MAGARS, MAGYARS, MUGARS & MOGHULS
Allen W Thrasher
athr at LOC.GOV
Fri Apr 22 00:45:44 UTC 2005
VYAKARAN: South Asian Languages and Linguistics Net
Editors: Tej K. Bhatia, Syracuse University, New York
John Peterson, University of Osnabrueck, Germany
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Dear Mr. Rana,
I used the Harvard-Kyoto system for transliterating Sanskrit and related language in Email, which you can find at <http://www.perseus.tufts.edu/Help/sanskrit.html>, to represent La[with macron]n[with dot above]gha[macron]li[macron], or in simple English without diacritics, Langhali, just as you say. Dr. van Diem doesn't deny that (Central) Magar and Kham Magar are different; he just says they form a group.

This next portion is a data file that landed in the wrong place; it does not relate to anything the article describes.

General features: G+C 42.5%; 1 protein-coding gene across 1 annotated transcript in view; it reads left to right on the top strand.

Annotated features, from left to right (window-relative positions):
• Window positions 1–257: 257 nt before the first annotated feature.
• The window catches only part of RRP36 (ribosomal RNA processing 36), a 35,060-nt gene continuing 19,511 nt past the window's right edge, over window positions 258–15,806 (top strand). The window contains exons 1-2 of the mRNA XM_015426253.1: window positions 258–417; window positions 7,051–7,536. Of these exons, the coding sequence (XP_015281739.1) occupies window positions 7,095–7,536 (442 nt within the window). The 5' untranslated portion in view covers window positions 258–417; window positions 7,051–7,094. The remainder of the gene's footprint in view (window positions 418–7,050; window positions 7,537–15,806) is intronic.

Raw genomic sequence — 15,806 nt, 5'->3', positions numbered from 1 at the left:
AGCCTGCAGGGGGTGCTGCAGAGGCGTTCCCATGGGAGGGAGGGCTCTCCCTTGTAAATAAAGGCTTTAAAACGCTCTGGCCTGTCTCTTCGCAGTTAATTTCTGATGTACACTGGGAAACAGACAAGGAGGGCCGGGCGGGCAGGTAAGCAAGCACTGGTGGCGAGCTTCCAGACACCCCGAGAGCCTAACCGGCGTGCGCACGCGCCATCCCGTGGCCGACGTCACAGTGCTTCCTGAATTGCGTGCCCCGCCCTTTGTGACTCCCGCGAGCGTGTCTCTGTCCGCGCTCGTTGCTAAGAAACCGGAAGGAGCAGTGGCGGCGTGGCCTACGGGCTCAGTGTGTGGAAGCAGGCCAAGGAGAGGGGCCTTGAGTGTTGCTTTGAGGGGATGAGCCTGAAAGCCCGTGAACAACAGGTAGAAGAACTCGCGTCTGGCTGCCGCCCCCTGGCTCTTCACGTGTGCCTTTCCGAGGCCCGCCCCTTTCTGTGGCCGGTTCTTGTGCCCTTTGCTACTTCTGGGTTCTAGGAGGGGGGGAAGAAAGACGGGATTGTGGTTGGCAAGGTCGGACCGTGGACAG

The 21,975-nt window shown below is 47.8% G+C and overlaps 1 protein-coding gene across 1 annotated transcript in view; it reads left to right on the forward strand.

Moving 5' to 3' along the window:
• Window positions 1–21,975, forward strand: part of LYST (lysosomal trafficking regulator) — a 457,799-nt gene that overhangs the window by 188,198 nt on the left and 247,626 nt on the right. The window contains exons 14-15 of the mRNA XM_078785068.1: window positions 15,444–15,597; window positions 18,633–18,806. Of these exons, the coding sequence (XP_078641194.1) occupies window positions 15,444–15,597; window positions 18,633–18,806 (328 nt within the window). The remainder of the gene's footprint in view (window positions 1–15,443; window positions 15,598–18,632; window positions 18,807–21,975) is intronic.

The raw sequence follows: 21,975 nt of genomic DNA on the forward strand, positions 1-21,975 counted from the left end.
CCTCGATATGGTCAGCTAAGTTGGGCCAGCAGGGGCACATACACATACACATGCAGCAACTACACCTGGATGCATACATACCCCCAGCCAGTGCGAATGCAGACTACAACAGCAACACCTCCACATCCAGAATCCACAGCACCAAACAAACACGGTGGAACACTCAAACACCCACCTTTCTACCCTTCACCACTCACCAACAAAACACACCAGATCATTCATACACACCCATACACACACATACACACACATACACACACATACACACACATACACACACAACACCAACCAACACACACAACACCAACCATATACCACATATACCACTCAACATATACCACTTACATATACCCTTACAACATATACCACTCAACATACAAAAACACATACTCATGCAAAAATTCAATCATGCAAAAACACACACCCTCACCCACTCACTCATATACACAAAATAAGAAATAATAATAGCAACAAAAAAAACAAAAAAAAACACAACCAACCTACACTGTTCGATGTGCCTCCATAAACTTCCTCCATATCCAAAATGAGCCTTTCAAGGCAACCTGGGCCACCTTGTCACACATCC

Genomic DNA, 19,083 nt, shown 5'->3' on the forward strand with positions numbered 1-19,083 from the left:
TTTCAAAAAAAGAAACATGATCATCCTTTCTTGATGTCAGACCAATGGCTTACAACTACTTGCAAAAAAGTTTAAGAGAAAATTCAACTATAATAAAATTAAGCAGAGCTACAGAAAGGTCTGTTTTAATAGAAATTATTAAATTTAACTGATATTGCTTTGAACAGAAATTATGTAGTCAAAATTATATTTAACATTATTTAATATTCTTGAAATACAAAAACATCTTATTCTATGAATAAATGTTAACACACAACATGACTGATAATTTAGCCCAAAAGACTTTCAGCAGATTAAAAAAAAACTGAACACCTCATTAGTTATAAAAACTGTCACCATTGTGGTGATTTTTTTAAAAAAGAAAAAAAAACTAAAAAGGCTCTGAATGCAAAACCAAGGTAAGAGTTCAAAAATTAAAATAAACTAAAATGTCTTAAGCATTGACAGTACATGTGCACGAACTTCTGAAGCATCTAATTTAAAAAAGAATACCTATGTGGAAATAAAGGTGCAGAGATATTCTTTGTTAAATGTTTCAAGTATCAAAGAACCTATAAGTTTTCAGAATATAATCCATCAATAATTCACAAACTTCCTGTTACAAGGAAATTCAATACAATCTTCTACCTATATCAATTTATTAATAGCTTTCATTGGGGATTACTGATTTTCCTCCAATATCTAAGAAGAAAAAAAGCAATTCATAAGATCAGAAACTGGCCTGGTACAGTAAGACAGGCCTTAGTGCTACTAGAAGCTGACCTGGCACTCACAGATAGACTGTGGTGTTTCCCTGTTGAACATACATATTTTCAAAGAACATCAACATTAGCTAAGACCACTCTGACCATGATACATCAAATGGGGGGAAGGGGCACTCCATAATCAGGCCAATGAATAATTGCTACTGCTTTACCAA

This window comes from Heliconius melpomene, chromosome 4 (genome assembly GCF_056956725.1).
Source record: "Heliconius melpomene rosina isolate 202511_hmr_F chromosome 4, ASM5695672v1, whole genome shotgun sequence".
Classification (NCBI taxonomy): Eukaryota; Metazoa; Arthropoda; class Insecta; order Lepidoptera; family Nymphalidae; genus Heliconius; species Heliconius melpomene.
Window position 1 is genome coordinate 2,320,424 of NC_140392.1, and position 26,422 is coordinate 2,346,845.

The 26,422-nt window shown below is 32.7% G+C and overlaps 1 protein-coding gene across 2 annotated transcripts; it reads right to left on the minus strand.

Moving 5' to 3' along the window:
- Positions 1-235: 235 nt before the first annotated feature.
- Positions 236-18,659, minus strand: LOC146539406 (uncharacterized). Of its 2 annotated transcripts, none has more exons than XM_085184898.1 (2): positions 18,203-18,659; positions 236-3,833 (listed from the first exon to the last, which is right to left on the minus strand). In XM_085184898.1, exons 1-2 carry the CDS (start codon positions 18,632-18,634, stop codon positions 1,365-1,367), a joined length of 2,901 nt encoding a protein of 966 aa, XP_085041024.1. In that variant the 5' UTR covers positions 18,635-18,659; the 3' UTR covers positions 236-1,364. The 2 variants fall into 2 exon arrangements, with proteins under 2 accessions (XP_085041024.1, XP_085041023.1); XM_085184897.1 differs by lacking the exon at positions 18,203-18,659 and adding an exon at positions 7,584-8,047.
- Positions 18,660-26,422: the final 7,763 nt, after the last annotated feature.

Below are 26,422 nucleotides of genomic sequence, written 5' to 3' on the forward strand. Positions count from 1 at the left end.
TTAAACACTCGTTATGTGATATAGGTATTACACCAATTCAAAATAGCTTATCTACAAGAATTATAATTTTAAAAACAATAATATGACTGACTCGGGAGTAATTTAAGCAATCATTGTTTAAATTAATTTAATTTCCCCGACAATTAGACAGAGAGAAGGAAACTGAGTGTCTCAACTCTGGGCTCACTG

I was merely passing on something, not trying to express an opinion on the matter. But van Diem does clearly say that Buda Magar and F. A. Uxbond (which I discover my Library in cataloging the book mentioned has decided is a pseudonym for Wilhelm von Hevesy) assert a relation between Magyars and Magars. Neith van Diem nor I asserted the same.
Please be so good as to contact me off the Vyakaran list if your Langhali Association starts publishing books, pamphlets, or even a newsletter, because we would want such materials for the Library of Congress's collections.
Allen W. Thrasher, Ph.D.
Senior Reference Librarian
Southern Asia Section
Library of Congress
Jefferson Building 150
101 Independence Ave., S.E.
Washington, DC 20540-4810
athr at loc.gov
The opinions expressed do not necessarily reflect those of the Library of Congress.
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